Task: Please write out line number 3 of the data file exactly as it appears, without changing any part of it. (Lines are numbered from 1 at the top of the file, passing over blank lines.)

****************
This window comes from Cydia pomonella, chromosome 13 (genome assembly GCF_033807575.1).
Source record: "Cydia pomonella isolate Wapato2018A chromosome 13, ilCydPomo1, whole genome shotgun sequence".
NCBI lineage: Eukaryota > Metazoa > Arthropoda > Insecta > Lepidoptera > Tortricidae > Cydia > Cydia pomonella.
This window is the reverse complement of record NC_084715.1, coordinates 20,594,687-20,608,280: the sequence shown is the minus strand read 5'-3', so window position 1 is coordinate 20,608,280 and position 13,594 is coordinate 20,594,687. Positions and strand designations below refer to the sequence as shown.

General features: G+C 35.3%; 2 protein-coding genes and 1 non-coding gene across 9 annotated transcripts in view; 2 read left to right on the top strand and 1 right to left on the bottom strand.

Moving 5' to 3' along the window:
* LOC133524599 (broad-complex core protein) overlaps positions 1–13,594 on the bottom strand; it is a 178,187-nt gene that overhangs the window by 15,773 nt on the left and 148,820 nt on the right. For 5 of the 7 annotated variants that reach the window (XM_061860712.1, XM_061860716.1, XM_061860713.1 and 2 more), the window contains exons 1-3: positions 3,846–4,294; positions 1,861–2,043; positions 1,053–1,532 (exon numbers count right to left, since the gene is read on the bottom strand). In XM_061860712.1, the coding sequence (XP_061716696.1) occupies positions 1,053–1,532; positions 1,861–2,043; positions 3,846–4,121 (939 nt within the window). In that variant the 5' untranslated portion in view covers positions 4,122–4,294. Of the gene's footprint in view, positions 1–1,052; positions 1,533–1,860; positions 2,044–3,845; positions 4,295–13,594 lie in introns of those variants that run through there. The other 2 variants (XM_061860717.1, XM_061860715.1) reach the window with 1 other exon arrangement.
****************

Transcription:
NCBI lineage: Eukaryota > Metazoa > Arthropoda > Insecta > Lepidoptera > Tortricidae > Cydia > Cydia pomonella.